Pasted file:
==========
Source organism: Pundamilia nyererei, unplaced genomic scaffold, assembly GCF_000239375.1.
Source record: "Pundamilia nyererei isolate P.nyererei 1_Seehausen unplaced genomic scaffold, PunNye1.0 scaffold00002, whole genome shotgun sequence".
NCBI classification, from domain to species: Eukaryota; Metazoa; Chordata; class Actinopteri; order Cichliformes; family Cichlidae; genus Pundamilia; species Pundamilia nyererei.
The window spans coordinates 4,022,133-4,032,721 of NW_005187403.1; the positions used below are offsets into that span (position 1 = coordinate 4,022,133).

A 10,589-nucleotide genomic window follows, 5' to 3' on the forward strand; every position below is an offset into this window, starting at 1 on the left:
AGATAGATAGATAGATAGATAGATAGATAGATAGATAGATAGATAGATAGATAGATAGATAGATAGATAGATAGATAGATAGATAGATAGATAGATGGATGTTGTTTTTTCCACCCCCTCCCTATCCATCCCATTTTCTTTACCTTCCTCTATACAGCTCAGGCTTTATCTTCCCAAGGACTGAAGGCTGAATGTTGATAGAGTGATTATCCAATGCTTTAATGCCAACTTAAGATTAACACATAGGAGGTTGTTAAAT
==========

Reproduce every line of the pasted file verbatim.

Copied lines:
Source organism: Pundamilia nyererei, unplaced genomic scaffold, assembly GCF_000239375.1.
Source record: "Pundamilia nyererei isolate P.nyererei 1_Seehausen unplaced genomic scaffold, PunNye1.0 scaffold00002, whole genome shotgun sequence".
NCBI classification, from domain to species: Eukaryota; Metazoa; Chordata; class Actinopteri; order Cichliformes; family Cichlidae; genus Pundamilia; species Pundamilia nyererei.
The window spans coordinates 4,022,133-4,032,721 of NW_005187403.1; the positions used below are offsets into that span (position 1 = coordinate 4,022,133).

A 10,589-nucleotide genomic window follows, 5' to 3' on the forward strand; every position below is an offset into this window, starting at 1 on the left:
AGATAGATAGATAGATAGATAGATAGATAGATAGATAGATAGATAGATAGATAGATAGATAGATAGATAGATAGATAGATAGATAGATAGATAGATGGATGTTGTTTTTTCCACCCCCTCCCTATCCATCCCATTTTCTTTACCTTCCTCTATACAGCTCAGGCTTTATCTTCCCAAGGACTGAAGGCTGAATGTTGATAGAGTGATTATCCAATGCTTTAATGCCAACTTAAGATTAACACATAGGAGGTTGTTAAAT